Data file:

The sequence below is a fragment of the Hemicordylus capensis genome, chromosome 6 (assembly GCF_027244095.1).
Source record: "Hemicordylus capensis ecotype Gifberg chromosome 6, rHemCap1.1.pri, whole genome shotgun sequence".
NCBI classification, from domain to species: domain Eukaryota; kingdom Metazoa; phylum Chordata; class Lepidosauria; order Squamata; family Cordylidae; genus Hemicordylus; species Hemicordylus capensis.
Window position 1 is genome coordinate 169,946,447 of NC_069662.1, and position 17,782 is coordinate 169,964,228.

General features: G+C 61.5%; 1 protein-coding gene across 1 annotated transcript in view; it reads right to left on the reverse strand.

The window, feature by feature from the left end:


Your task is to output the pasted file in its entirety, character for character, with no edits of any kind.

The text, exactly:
The sequence below is a fragment of the Hemicordylus capensis genome, chromosome 6 (assembly GCF_027244095.1).
Source record: "Hemicordylus capensis ecotype Gifberg chromosome 6, rHemCap1.1.pri, whole genome shotgun sequence".
NCBI classification, from domain to species: domain Eukaryota; kingdom Metazoa; phylum Chordata; class Lepidosauria; order Squamata; family Cordylidae; genus Hemicordylus; species Hemicordylus capensis.
Window position 1 is genome coordinate 169,946,447 of NC_069662.1, and position 17,782 is coordinate 169,964,228.

General features: G+C 61.5%; 1 protein-coding gene across 1 annotated transcript in view; it reads right to left on the reverse strand.

The window, feature by feature from the left end: